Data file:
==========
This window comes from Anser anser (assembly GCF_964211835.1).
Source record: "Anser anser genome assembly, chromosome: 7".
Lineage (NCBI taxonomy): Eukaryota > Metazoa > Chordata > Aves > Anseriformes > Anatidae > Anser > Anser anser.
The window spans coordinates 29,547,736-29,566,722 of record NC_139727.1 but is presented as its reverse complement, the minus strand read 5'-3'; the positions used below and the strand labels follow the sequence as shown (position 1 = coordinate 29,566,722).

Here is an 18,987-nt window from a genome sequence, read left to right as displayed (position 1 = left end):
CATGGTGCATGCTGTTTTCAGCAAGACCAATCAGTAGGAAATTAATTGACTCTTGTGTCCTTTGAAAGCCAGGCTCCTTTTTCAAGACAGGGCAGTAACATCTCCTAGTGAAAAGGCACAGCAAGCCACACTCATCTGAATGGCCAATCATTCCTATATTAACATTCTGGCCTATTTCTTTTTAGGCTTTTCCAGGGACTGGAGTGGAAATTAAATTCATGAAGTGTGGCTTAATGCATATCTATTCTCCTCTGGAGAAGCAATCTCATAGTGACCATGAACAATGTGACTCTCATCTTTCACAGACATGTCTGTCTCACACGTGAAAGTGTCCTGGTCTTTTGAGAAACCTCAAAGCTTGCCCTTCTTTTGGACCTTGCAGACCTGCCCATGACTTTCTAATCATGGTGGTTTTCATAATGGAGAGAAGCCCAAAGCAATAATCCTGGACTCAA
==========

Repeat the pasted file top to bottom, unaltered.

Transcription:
This window comes from Anser anser (assembly GCF_964211835.1).
Source record: "Anser anser genome assembly, chromosome: 7".
Lineage (NCBI taxonomy): Eukaryota > Metazoa > Chordata > Aves > Anseriformes > Anatidae > Anser > Anser anser.
The window spans coordinates 29,547,736-29,566,722 of record NC_139727.1 but is presented as its reverse complement, the minus strand read 5'-3'; the positions used below and the strand labels follow the sequence as shown (position 1 = coordinate 29,566,722).

Here is an 18,987-nt window from a genome sequence, read left to right as displayed (position 1 = left end):
CATGGTGCATGCTGTTTTCAGCAAGACCAATCAGTAGGAAATTAATTGACTCTTGTGTCCTTTGAAAGCCAGGCTCCTTTTTCAAGACAGGGCAGTAACATCTCCTAGTGAAAAGGCACAGCAAGCCACACTCATCTGAATGGCCAATCATTCCTATATTAACATTCTGGCCTATTTCTTTTTAGGCTTTTCCAGGGACTGGAGTGGAAATTAAATTCATGAAGTGTGGCTTAATGCATATCTATTCTCCTCTGGAGAAGCAATCTCATAGTGACCATGAACAATGTGACTCTCATCTTTCACAGACATGTCTGTCTCACACGTGAAAGTGTCCTGGTCTTTTGAGAAACCTCAAAGCTTGCCCTTCTTTTGGACCTTGCAGACCTGCCCATGACTTTCTAATCATGGTGGTTTTCATAATGGAGAGAAGCCCAAAGCAATAATCCTGGACTCAA